The Yomiuri ShimbunIt is unavoidable for one side to end longtime friendly relations as long as a sincere response cannot be expected from the other side.
The city of Osaka has terminated its sister-city relationship with San Francisco. The city of San Francisco made the comfort women statue with its inscription, which had been donated by a private group, into public property. Osaka’s demand that the action be retracted fell on deaf ears.
On the inscription are carved these words: “This monument bears witness to the suffering of hundreds of thousands of women and girls, euphemistically called ‘comfort women,’ who were sexually enslaved.” and “Most of these women died during wartime captivity.”
The inscription distorts historical facts. It is natural for Osaka to have protested repeatedly, saying, that the inscription presents “uncertain and one-sided claims as historical facts.”
There was no response from San Francisco until the deadline set by Osaka.
In nation-to-nation relationships, clashes of national interests occur at times. Different from this, the primary goal of sister-city relationships between two municipalities is to plan mutual exchanges of their citizens to foster friendship and goodwill.
The relationship of trust, which is indispensable to the promotion of friendship, has been destroyed this time. One can say there was no alternative but to end the partnership.
The two cities established the sister-city relationship in 1957. They had deepened their friendship over more than half a century through mutual visits by mayors and student exchange programs.
Dispatch correct information
All these exchange programs have been canceled since late last year when the bilateral relations worsened. The provision of subsidies for private-level exchanges has also been halted.
Anti-Japan activities by some private groups have led to the cultivated friendship returning to nothing. Though San Francisco is to blame, this is a regrettable consequence for Osaka.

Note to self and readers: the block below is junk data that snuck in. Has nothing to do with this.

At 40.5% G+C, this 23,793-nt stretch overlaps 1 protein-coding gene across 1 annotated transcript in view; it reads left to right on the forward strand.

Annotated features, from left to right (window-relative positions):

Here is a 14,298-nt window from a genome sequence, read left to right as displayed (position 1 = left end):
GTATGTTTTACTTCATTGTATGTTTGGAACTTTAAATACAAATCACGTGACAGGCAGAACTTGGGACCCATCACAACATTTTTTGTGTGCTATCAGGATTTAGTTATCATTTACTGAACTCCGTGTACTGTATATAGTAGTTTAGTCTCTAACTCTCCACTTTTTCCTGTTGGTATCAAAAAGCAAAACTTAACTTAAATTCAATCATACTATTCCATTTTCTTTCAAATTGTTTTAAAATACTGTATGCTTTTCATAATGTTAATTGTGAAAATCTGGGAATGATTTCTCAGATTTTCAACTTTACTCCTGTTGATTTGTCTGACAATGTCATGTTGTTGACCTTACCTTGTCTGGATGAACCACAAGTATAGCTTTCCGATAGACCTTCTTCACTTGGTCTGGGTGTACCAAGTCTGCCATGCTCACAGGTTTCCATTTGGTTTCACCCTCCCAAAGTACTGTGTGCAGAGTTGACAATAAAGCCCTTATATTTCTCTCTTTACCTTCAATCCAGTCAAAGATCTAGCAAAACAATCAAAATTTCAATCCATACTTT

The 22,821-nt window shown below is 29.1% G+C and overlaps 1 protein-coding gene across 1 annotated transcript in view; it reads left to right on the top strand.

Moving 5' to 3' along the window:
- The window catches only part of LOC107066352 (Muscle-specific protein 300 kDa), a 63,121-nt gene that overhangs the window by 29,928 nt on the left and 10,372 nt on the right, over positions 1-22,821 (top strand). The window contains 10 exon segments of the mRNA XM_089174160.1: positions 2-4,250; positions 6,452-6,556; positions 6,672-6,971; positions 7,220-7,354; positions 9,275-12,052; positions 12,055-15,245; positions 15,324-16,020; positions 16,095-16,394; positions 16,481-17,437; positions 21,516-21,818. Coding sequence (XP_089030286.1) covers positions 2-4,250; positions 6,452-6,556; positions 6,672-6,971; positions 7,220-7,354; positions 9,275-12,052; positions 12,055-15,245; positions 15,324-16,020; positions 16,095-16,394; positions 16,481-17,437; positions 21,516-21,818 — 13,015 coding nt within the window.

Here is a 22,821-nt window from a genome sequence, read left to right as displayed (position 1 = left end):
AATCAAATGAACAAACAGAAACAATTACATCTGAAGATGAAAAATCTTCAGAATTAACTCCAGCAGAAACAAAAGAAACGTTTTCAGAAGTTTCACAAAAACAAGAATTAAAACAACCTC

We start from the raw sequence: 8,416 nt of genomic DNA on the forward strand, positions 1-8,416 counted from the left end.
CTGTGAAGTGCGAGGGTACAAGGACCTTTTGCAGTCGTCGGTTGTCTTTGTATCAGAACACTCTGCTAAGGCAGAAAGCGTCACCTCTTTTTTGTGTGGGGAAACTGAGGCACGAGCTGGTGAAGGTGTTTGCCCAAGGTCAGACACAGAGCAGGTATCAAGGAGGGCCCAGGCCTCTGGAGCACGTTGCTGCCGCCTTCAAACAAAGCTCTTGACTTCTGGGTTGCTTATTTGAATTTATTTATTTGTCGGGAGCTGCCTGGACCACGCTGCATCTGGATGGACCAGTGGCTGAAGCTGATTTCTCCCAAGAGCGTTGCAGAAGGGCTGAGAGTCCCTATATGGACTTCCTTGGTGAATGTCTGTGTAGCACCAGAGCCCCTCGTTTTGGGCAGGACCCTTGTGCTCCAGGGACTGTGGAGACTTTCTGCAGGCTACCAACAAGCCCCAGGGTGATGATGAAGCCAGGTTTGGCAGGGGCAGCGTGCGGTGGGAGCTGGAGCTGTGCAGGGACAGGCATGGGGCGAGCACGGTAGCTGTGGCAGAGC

In San Francisco, Chinese Americans, who account for a certain percentage of the city’s population, have strong influence. This apparently is a factor behind the city’s slow response to the issue.
Statues depicting comfort women have been erected one after another in various parts of the world. One such statue was installed in the city of Tainan, Taiwan, in August, with previous Taiwan President Ma Ying-jeou of the opposition Kuomintang (Nationalist Party) attending an unveiling ceremony. This signifies that there is a strong political motivation related to this action.
When a plan came up to install a comfort woman statue in Freiburg, Germany, its Japanese sister city of Matsuyama explained that the comfort women issue has been “finally and irreversibly resolved” with the South Korean government. As a result, the German city canceled the plan.
No materials have been found to substantiate the allegation that women were forcibly and systematically taken away by the former Imperial Japanese Army and police authorities. To curb the dissemination of mistaken perceptions of history, the government must persistently continue to transmit correct information.
“Comfort Women and Sex in the Battle Zone,” an English version of a book on empirical research on comfort women written by Ikuhiko Hata, has been published. The book is expected to be prime material to back up Japan’s assertions on the issue.